With the winter months coming slowly to an end and temperatures changing from mild(ish) to cold on an almost daily basis, it’s almost impossible to avoid catching a cold or becoming stuffy at the moment.
One major symptom that’s well-known for being difficult to deal with is sinus pressure, or chronic sinusitis. This is generally caused by the lining of your sinuses becoming swollen, an infection, or growths in your sinus called nasal polyps.
The traditional Chinese medicine technique of acupressure - which is generally used in conjunction with acupuncture - helps find specific points on your body to balance your life energy, or qi. If you imagine your body as a fully-wired house, but the wires carry energy instead of electricity, acupressure can help unblock or rebalance the qi flowing through you.
Acupressure is also an amazing way of finding sinus pressure points to help you ease the congestion in your face and soothe the stuffiness and headaches that come with it.
Although there are many medicines and nasal sprays available that can help with sinusitis, they sometimes cause unnecessary side-effects. Natural remedies like Trikatu are known to prevent nasal problems and support a healthy respiratory system. But if you’re looking to use an alternative method, you can always try and find the pressure points that will relieve you.
How to clear your sinuses using pressure points
This is the technique that may help you to improve your blood flow, relax your muscles and help mucus drain from your sinuses.
Here are the recommended steps for beginners in acupressure:
- Use a mirror to find your facial pressure points
- Once you’ve located your pressure point, close your eyes, relax your body and breathe deeply
- Press your pressure point firmly with your finger or with a thin, blunt object like the rubber end of a pencil
- Move your finger in circles, or up and down for three to five minutes, remember to use deep and firm pressure
- Remember that some points may be more sensitive than others, this is normal. Just adjust the pressure so that it’s less painful for you, but still strong enough to help
- Repeat throughout the day for as many days as you need
In acupressure each sinus pressure point is given a code name so that the professionals can find them easily. Acupuncturists use the measurement term ‘cun’ - “body’s inch” - which is roughly the distance between the two joints of your middle finger, to help find specific points on your face and body.
LI19 - This point refers to the point halfway between the bottom of your nostril and your lip. Rubbing it can help you ease jaw disorders, facial muscle paralysis and nasal swelling.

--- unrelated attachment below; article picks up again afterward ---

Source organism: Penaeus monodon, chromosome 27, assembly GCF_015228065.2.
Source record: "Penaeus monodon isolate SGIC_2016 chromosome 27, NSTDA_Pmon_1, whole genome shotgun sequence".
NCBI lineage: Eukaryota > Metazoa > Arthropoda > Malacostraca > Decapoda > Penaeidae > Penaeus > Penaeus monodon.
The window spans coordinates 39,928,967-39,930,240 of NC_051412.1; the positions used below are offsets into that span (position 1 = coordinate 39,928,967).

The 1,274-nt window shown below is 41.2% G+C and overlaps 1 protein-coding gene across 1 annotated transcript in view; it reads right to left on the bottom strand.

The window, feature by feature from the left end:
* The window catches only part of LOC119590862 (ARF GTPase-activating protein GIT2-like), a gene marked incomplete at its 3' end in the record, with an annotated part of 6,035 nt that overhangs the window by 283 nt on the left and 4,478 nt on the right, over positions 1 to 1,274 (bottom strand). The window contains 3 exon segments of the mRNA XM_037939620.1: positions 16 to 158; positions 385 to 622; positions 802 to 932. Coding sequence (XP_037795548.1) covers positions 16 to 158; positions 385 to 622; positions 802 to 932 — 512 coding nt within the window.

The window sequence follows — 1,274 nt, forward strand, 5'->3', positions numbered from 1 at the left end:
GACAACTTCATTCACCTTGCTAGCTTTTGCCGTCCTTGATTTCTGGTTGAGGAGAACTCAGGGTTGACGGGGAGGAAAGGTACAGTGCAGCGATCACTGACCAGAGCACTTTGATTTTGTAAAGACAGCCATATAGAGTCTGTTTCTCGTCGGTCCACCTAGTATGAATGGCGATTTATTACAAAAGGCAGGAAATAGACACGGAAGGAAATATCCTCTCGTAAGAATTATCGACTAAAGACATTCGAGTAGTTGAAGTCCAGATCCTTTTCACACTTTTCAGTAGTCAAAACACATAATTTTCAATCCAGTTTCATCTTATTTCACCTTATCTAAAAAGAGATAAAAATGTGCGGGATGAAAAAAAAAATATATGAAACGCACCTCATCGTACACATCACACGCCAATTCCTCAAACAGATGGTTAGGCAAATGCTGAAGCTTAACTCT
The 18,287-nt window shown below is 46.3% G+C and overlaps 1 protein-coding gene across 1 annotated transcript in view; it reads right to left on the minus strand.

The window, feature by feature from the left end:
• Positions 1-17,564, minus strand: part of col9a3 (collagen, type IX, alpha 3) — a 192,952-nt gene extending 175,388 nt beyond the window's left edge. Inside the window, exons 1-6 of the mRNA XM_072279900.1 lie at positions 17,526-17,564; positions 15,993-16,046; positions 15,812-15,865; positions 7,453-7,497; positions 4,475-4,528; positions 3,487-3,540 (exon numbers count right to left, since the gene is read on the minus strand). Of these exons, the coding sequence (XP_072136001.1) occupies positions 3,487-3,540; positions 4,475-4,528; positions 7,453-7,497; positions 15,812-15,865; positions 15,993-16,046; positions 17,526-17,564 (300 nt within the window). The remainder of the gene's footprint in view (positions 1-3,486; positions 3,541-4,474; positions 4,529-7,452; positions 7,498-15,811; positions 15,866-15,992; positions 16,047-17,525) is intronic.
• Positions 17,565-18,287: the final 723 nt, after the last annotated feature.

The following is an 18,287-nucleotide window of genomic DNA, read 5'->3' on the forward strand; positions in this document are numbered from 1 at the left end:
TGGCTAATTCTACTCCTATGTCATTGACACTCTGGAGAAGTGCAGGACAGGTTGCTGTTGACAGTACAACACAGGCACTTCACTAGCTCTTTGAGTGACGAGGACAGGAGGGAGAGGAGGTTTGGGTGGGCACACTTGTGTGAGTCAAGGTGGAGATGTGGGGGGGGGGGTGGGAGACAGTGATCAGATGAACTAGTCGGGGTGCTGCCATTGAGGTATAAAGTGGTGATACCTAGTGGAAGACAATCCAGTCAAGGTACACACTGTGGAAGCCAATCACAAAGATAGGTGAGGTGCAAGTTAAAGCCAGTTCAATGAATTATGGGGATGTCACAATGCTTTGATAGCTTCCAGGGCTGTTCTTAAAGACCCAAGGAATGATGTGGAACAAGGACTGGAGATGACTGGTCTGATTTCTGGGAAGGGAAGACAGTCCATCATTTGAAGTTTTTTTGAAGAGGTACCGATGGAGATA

LI20 - The large intestine 20 point can be found around 0.5 cun to the side of the groove of your nostril on both sides of your nose. This pressure point can be rubbed to help with nasal and facial swelling.
ST3 - Find this in the mirror by moving your finger horizontally from the base of your nose outwards until it’s level with your pupil when your eyes are facing forward. Rubbing this for a few minutes can help with sinus and dental pain.
BL2 - Slide your fingers into the groove between your eyebrows and your nose. You’ll be able to feel the firmness of the brow bone and help relieve the pressure around your eyes.
GV24.5 - Better known as the Yintang or third eye point because of its location in the middle of your eyebrows. Rub the area just above where your forehead connects to your nose and press your tongue flat against the roof of your mouth. This helps drain mucus from your nose and relieves headache pain.
SI18 - Place your finger on the outside of your eye and move it down until you feel the bottom part of your cheekbone, level with the outer edge of your nose. This pressure point is for relieving swollen sinuses and helps with your runny nose.
GV23 - For general headaches, find this pressure point on the top of your forehead. It’s around 1 cun behind your hairline.
LI4 - Found on the back of your hand, simply rub the muscle between your thumb and index finger to help soothe headaches and facial pain which come with swollen sinuses. It can also help with relaxing tense muscles and encourages healthy bowel movements.
ST40 - This one is a little more difficult to find but is definitely worth it. Sit on a chair and wrap your fingers around the middle of your shin, then use your thumb to press into your shin bone. Slide it two inches off the bone into your muscle and press it in to relieve sinus pain.
GB20 - The wind pool pressure points are on the back of your head. Place both your thumbs in the groove of your neck where it meets your head, press into this point to help relieve headaches and watery eyes. Rubbing this point can sometimes also help with migraines.
Liv3 - Sit down to find this pressure point which helps relieve headaches and pain around your eyes. Place your finger between your big toe and index toe, before sliding it up around 1 cun up your foot to find the point. You can press both feet at the same time if needed. This is generally seen as one of the biggest stress-relieving pressure points on your body.
LU9 - This pressure point can help you with throat symptoms that come from congestion as it’s linked to your lungs. Hold your hand upwards, place your finger into the crease where your hand and press the point directly below your thumb. Switch hands, and repeat.
- LU5 - Hold your arm outwards and stretch with your palms facing up and find a crease on the thumb side of your inner elbow. Press on the area where your forearm dips to help with a runny nose and nasal pain.